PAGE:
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WHO THE CAP FITS-By Julia Oku Jacks

WHO THE CAP FITS-By Julia Oku Jacks

This is an opinion piece written after the 2015 primaries held in Delta State, in reflection of the corruption that takes place during elections and the indifference of the masses to the electoral process. A timely meditation in light of the 2019 elections. Enjoy.

I reserve my passion for a few things that matter most to me: one of which is my country. So, while I may not be a card-carrying, branded Ankara wrapper clad woman who attends every rally, I follow the political process with great interest.

In my neck of the woods, way down in the Delta area of Nigeria, I had quite a few close friends who were involved in the primaries that ‘threw up’ the final gladiators in this year’s elections. One of them is very close to me and for the first time I got to see, first hand, the amount of time, talking, meeting, trusting, more talking, promising and reneging that goes on in our political space.

I may not be directly involved but I am very concerned about the type of country I live in and what we hand over to our future generations, so I try to pitch my camp without bias and with an eye to who will do the greater good for our country. And in my very unbiased opinion, my friend was the best candidate for the national legislative position she was vying for. She is uber intelligent, smart, articulate, thoughtful, had a great, plan of action that was progressive and practical, able to cope with the punishing meeting and campaign schedule and she had the ear of the political party-or so we all thought. She lost at the primaries level. To another woman!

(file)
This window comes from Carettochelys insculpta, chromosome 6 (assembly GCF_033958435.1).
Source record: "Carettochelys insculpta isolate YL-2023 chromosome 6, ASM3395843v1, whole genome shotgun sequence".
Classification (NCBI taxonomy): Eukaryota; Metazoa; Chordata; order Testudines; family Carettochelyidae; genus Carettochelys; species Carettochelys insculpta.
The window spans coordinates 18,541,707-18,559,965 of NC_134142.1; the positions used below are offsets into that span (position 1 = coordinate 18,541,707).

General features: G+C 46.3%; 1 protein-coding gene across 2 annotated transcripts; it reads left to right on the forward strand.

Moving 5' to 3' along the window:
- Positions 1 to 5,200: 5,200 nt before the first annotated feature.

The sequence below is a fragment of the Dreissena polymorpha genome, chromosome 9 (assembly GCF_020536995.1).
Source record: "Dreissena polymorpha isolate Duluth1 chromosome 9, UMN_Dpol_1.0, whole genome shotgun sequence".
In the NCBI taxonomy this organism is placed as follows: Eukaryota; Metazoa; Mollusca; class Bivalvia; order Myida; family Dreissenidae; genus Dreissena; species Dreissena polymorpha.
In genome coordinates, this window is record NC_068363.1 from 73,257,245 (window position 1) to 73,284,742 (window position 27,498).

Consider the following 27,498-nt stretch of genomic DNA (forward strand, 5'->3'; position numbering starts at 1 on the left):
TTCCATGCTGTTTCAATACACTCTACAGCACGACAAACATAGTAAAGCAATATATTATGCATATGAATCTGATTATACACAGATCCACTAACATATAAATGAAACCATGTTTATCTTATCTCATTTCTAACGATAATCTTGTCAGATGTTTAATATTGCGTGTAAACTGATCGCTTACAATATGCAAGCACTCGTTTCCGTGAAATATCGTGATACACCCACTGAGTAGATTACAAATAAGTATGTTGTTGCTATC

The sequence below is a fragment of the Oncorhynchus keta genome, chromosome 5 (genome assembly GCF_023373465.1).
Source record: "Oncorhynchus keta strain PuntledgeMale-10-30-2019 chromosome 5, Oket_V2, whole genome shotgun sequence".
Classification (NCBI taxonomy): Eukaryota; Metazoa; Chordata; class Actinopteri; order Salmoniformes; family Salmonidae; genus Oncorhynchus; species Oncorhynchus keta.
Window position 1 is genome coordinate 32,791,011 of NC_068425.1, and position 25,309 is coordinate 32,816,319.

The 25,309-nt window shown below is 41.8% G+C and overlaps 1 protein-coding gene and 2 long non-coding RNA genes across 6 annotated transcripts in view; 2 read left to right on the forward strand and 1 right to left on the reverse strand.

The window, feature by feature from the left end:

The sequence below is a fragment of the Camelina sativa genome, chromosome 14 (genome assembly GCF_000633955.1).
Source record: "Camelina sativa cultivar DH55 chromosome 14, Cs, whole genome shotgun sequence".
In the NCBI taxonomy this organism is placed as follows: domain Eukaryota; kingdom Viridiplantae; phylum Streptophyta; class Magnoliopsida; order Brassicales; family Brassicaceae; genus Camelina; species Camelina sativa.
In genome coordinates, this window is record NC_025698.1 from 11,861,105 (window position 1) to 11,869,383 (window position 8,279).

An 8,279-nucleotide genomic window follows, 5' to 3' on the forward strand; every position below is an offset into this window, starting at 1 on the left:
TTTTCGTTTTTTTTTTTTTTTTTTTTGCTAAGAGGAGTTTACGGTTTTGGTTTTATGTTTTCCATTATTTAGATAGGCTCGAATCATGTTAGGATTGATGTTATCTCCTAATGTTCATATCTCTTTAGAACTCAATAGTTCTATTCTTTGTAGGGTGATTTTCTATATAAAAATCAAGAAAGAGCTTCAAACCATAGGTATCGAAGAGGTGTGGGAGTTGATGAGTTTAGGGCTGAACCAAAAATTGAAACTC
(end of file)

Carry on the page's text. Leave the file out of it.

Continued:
Winning and losing are all natural parts of life and while I didn’t really mind that she lost, what irked me was the reason she lost.  The powers that be wanted to kill two birds with a single pebble: put a woman in the fray and be seen as gender friendly, but put in the one you could control- a placeholder.

Did I already say my friend is very intelligent and thoughtful? Well, she couldn’t be any one’s placeholder. In the eyes of the puppet masters, she would not toe the party line and give up her place to a current party kingmaker who would be ready to throw his hat into the ring by 2019.

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2019! What about today? What happens to us all while people who are more interested in pork barrel deals and obeying their ‘masters’ make rules that will affect our lives? Is there any place in our political space for good, focused women who have the imagination and ability to re-imagine and rebuild our future?

Nigeria must grow. We must move forward. We need to because the alternative is terrifying. So today, it’s my friend; tomorrow it may be your friend or your sister or cousin or spouse. We need to get interested and involved. Get a registration card.  Engage the political gladiators in our areas. Ask the difficult, pebble in the shoe kinds of questions that make people think. Be a delegate at party primaries.  Vote.

Culled from TW Magazine, February 2015 edition

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